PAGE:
Child of Destiny Disrupted

In recent weeks, I have found a renewed interest in history and its narrative power to shape understanding, reorient one’s perspective, and build deep meaning. I will admit that this fascination finds its roots in the Hindu mythological narrative history I have been exploring since March (publication forthcoming… just be patient).

As one can imagine, my interest in such topics has slowly waned over the intervening months. However, a renewed interest was sparked upon my reading of Destiny Disrupted: A History of the World through Islamic Eyes which turns a critical eye to the common narrative of world history that we in the West all share.

 In his book, Tamim Ansary tells the rich story of world history as the Islamic world saw it, from the time of the Prophet Mohammed (عليه السلام) to the fall of the Ottoman Empire and beyond. He clarifies why our civilizations grew up oblivious to each other, what happened when they intersected, and how the Islamic world was affected by its slow recognition that Europe—a place it long perceived as primitive and disorganized—had somehow hijacked destiny. History has a way of shaping itself. Its narrative retelling forms it, and with its formation, it becomes embodied by its people. The story we tell is indicative of the history we embody.

This point was brought sharply into focus this week after Beyonce’s performance at the Country Music Awards. Minutes after she took the stage, Twitter erupted with tweets of racist disapproval. One such example is this one by Mary Kellogg re-posted on



The narratives we tell ourselves, even in regards to the history of our music, are indicative of the history that we embody. Clearly, Miss Kellogg’s historical narrative has been privileged such that she misunderstands her orientation to the facts. For too long, the history of country music, as it exists in the United States, has largely been said to have begun in 1927 with Ralph Peer and while that history is accurate, it is more than 300 years removed from the actual beginnings of modern country music.  

As early as 1689 records indicate a pronounced fear around the use of the drum as a form of communication among enslaved Blacks in the United States. Sir Hans Sloane is credited with writing about “Negros” making use of drums “in their wars at home in Africa, it was thought too much inciting them to rebellion.” Amid this understanding, the drum was banned from use by slaves across America in their spirituals and ritual songs.

Making a way where there was none, Blacks created drum-like alternatives out of the same wood and skin combination once used in the creation of their drums. These alternative instruments are widely known today as the tambourine, bones, banjo, and fiddle. Following emancipation, Blacks could begin utilizing instrumentation particular to the marching band; a style of music which become popularized throughout the later part of the 19th century.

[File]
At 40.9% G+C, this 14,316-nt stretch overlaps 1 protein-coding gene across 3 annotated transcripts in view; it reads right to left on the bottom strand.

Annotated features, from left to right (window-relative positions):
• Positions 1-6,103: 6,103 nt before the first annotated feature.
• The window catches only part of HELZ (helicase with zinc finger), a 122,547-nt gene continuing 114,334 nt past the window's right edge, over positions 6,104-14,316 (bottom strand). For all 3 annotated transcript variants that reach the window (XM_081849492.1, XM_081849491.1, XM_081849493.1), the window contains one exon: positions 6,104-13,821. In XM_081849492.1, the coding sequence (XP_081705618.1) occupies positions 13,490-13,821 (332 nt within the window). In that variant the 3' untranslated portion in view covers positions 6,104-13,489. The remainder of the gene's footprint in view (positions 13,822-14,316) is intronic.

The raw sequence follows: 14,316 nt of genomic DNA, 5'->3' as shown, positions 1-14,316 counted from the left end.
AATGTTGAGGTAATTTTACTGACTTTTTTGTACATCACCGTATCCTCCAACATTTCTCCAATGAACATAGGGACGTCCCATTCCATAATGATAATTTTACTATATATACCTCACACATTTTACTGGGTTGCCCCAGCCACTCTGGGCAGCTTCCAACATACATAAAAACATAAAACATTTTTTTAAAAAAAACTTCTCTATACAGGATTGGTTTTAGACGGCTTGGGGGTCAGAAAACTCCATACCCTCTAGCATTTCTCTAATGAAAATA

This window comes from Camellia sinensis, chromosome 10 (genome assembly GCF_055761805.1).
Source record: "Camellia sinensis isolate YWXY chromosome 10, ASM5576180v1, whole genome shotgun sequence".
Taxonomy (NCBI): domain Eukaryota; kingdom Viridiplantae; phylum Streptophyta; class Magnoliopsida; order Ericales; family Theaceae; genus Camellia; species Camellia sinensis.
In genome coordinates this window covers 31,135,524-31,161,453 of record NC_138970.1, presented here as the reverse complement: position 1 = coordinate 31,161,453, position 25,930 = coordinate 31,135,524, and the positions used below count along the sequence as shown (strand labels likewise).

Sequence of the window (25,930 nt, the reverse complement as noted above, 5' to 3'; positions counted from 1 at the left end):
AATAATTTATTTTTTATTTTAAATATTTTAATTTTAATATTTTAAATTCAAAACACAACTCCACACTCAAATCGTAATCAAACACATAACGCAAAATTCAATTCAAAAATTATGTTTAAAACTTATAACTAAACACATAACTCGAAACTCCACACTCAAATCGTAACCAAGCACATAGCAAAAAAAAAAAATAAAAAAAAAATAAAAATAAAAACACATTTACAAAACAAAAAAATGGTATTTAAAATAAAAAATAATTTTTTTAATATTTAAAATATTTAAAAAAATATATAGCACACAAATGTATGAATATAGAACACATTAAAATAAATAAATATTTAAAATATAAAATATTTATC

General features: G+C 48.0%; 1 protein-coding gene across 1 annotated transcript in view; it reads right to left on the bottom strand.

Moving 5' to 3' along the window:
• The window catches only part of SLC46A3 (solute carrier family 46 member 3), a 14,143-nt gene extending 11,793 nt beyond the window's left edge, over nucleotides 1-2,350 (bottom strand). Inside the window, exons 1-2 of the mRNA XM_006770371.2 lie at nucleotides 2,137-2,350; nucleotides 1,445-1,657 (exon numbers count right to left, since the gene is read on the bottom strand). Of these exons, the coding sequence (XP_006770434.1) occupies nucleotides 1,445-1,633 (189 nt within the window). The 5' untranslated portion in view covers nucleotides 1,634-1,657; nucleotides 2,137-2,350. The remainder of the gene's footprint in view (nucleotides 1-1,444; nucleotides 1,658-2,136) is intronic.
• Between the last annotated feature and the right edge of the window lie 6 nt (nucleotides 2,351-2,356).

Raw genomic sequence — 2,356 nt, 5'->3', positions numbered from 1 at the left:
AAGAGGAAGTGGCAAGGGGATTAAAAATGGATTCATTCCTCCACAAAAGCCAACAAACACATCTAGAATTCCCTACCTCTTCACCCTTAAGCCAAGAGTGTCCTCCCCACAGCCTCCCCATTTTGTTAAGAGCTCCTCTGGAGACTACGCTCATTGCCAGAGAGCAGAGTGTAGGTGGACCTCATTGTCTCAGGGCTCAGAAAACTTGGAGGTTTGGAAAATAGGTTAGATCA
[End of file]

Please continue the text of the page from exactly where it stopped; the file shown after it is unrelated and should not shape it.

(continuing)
The early 20th century saw Blacks using these instruments – old and new – to experiment with form and improvisation. The Great Depression and the Dust Bowl aided in the dissemination of these and other regional forms of Roots music. Roots music as a category defined by musicologist covers many forms but is called Roots music because it served as the basis of music later developed in the United States, including Rock and Roll, Contemporary Folk music, Rhythm and Blues, and Jazz.

The Country Music Museum tells of the birth of country music as situated within the Appalachian Mountains of East Tennessee, specifically the town of Bristol. In 1927, Ralph Peer of Victor Records traveled to Bristol in search of a unique local sound. In that same year, two local acts signed contracts. The Carter Family from Virginia and former railroad worker Jimmie Rodgers became the founding members of American Country music.

The Carter Family (circa 1927)

The Carter Family (circa 1927)

The instruments in their hands: guitar, autoharp, fiddle, and bass. History has a way of shaping itself. Its narrative retelling forms it, and with its formation, it becomes embodied by its people. The story we tell is indicative of the history we embody.

Jason Mitchell